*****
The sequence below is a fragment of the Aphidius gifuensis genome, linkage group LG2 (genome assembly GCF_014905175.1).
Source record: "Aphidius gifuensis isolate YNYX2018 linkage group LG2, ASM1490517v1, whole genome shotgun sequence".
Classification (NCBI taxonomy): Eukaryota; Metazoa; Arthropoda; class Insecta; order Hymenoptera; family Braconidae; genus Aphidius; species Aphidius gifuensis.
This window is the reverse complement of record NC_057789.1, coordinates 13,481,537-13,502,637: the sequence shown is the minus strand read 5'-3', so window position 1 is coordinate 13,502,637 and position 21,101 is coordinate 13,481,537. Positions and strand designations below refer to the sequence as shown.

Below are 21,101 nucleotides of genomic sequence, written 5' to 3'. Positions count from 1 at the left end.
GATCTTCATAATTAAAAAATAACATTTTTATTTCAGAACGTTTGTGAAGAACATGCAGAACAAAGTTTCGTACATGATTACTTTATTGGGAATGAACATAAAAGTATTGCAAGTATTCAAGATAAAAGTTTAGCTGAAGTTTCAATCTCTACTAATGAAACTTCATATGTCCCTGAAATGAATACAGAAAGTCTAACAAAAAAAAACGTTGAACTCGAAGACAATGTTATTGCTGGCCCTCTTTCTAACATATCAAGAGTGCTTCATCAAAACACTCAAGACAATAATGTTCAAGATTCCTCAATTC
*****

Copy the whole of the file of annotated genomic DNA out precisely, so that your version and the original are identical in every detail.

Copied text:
The sequence below is a fragment of the Aphidius gifuensis genome, linkage group LG2 (genome assembly GCF_014905175.1).
Source record: "Aphidius gifuensis isolate YNYX2018 linkage group LG2, ASM1490517v1, whole genome shotgun sequence".
Classification (NCBI taxonomy): Eukaryota; Metazoa; Arthropoda; class Insecta; order Hymenoptera; family Braconidae; genus Aphidius; species Aphidius gifuensis.
This window is the reverse complement of record NC_057789.1, coordinates 13,481,537-13,502,637: the sequence shown is the minus strand read 5'-3', so window position 1 is coordinate 13,502,637 and position 21,101 is coordinate 13,481,537. Positions and strand designations below refer to the sequence as shown.

Below are 21,101 nucleotides of genomic sequence, written 5' to 3'. Positions count from 1 at the left end.
GATCTTCATAATTAAAAAATAACATTTTTATTTCAGAACGTTTGTGAAGAACATGCAGAACAAAGTTTCGTACATGATTACTTTATTGGGAATGAACATAAAAGTATTGCAAGTATTCAAGATAAAAGTTTAGCTGAAGTTTCAATCTCTACTAATGAAACTTCATATGTCCCTGAAATGAATACAGAAAGTCTAACAAAAAAAAACGTTGAACTCGAAGACAATGTTATTGCTGGCCCTCTTTCTAACATATCAAGAGTGCTTCATCAAAACACTCAAGACAATAATGTTCAAGATTCCTCAATTC